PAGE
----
The worry is that, as smaller EL policies are sold on a packaged basis, less attention is paid to them. Also, risks at this level are increasingly being affected by the soft market conditions prevailing across the insurance sector as a whole.
Commenting on this, Gary Chandler, executive director at Jelf Group, says: "At this moment in time there is an increasing volume of packaged business being written, from offices to pubs up to SME businesses with a turnover of £5m or £10m. I am not convinced there is a special focus on employers' liability rates and that they are being swallowed up in the rating frenzy that is going."
Underwriters who have been quick to take on this business need to be aware of the potholes that have erupted in the surface of the EL market, which threaten to trip them up in the future, according to Owen Gorman, director at Sigma Claims Solutions. He says there are a number of issues insurers should be aware of when assessing the sustainability of the business they are writing.
Mr Gorman explains that the introduction of the NHS Charges Recovery Scheme at the start of the year will increase costs in all EL cases where medical treatment has been provided and the effect of this could be profound. Claimants' solicitors costs continue to increase disproportionately to damages and the widespread advertising of "no win no fee" deals is arguably still causing the conversion rate between accidents and claims to rise as a result of increased awareness. Criminal prosecutions are also being pursued with more vigour on catastrophic injury cases and fatalities.
Mr Gorman believes that the market is seeing more speculative claims, with increasing costs for the investigation and repudiation process. As he frankly states: "All in all I can't see any recent developments or changes which would significantly improve the risk in this sector to the extent that it would justify a downward revision of rates."
Insurers can, however, take some solace from the fact that better claims handling processes in the market have been coupled with a better overall approach to health and safety as well as risk management across the commercial landscape. Rehabilitation schemes are better than they have ever been and the somewhat controversial practice of securing direct access to the injured party is helping insurers keep costs at bay.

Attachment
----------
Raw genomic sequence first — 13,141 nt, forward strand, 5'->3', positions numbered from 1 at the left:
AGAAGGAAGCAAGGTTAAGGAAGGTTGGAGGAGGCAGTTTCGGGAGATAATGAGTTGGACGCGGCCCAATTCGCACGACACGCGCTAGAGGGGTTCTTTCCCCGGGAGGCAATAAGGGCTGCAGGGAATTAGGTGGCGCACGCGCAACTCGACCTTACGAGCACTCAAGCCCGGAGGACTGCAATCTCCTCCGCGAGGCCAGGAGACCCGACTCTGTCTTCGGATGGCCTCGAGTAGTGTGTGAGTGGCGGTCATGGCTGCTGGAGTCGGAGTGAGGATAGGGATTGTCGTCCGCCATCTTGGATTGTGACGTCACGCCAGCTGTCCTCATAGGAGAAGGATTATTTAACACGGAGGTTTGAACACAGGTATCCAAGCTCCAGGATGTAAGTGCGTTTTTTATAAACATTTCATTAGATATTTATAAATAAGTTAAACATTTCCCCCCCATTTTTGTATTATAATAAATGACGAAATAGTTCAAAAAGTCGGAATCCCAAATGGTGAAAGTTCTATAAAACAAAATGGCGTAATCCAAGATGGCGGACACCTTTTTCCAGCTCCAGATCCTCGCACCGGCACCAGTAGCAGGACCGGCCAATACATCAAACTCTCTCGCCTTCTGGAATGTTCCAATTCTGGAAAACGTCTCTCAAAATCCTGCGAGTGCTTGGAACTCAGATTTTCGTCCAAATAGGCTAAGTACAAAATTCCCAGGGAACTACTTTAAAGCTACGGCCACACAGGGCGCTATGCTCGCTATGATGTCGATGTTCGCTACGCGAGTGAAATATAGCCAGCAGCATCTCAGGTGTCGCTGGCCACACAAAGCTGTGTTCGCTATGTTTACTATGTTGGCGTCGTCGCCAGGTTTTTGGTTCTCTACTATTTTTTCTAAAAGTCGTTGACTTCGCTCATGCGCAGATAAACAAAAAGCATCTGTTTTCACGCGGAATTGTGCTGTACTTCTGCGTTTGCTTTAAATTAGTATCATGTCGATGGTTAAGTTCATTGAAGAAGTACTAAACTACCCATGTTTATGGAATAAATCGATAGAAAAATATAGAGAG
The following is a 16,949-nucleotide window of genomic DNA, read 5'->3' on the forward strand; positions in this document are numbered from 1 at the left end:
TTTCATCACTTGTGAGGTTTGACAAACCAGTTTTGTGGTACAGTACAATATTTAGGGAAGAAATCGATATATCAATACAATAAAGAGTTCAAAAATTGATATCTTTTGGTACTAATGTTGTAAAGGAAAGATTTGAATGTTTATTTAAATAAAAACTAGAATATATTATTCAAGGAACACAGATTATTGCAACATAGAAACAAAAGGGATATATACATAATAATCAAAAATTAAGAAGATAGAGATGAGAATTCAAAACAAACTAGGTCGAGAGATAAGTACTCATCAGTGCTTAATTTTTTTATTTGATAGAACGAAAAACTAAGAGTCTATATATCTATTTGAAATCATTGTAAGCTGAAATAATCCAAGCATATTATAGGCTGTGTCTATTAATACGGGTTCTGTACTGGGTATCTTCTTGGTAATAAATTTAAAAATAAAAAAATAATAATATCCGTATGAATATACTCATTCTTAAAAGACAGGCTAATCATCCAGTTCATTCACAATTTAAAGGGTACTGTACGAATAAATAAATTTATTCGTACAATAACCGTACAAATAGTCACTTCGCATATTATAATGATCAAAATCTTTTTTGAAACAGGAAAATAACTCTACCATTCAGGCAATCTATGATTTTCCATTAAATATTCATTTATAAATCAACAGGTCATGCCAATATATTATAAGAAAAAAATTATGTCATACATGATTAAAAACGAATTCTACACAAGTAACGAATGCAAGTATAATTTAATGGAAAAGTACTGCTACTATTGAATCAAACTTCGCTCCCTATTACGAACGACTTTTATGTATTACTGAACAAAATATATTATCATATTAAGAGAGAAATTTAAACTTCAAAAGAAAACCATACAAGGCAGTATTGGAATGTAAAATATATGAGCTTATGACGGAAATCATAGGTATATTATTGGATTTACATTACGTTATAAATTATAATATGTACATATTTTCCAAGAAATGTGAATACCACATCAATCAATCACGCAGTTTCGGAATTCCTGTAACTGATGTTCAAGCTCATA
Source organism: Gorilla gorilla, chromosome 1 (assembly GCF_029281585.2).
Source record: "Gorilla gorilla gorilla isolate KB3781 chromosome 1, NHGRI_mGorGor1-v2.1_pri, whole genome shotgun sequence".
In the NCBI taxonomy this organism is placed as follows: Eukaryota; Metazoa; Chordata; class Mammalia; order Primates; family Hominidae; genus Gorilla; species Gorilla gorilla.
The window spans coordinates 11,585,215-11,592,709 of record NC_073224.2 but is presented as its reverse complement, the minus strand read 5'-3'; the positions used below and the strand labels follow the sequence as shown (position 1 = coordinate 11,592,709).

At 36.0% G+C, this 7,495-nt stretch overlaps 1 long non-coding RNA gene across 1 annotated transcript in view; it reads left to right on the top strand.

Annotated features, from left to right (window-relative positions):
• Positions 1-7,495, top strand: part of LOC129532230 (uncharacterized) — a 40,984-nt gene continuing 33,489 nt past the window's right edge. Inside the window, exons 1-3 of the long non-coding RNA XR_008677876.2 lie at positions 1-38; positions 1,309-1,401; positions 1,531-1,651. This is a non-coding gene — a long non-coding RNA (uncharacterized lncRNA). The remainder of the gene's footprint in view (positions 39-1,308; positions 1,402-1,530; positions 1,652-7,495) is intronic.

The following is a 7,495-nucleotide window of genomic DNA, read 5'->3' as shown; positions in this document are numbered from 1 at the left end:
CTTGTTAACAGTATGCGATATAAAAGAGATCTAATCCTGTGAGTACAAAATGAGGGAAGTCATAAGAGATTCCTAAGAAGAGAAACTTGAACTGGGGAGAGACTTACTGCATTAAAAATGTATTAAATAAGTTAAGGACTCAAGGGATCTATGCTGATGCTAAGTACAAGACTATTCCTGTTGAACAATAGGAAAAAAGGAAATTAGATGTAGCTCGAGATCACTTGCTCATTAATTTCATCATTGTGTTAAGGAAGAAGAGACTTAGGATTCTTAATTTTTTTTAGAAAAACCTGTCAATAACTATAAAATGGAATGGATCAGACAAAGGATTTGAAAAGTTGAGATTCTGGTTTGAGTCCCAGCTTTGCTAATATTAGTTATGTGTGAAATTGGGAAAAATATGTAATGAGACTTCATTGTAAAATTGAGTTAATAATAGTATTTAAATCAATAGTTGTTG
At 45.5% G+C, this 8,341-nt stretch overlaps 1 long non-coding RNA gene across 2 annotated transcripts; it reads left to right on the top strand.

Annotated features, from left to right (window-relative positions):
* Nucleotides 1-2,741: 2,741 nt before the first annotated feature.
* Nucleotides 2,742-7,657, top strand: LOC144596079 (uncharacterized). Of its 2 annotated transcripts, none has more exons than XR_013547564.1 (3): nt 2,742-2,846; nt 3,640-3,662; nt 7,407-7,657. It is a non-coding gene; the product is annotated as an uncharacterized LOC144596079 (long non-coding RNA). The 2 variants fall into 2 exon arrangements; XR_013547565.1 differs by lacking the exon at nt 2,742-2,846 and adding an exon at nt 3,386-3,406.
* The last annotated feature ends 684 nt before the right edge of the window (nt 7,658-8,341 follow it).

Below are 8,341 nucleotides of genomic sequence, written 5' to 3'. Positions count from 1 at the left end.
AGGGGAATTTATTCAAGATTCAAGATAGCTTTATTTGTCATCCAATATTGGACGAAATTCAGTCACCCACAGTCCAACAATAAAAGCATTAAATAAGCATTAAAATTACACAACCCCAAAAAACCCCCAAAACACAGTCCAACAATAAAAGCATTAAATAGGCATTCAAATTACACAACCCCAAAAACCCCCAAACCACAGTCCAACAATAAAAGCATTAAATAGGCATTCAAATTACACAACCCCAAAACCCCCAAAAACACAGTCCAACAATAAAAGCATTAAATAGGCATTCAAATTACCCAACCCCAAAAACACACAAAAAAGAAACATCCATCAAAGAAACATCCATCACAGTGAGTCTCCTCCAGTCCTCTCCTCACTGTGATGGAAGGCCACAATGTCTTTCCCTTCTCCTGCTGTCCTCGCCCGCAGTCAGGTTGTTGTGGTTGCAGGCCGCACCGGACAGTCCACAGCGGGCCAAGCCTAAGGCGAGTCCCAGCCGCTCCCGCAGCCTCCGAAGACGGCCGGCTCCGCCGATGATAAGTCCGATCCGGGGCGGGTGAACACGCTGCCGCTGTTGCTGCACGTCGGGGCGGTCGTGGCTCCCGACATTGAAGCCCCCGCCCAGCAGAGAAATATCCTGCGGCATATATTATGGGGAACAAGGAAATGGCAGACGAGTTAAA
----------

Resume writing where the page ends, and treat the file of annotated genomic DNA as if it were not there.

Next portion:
Indeed, the switch away from manufacturing and industrial activity in the UK to more service-led businesses is also reducing some of the claims that have been seen in the EL market. As Richard Nicholls, head of EL at Zurich, says: "Loss ratios have improved and there has been a reduction in the claims frequency and severity. There is also better health and safety and risk management procedures, particularly in the corporate sector. We also see a shift away from the manual, labour intensive industries in the UK, which reduces the more severe types of claims we have seen in the past."
However, before anyone gets too comfortable, Mr Nicholls also believes that the EL environment is going to become increasingly difficult. He agrees that the potholes mentioned by Mr Gorman will be difficult to navigate around, and he says that "the only certainty we have is that claims inflation will remain".
Despite improvements, the overall outlook for EL claims is that the total bill will continue to rise for the insurance industry. Set against a backdrop of falling premiums, this is far from encouraging and begins to put a question mark over insurers' decision to rush headlong into writing EL business.
The truth of the matter appears to be that carriers have increasingly found themselves in a position of being cash rich, on the back of a particularly benign number of years for the industry.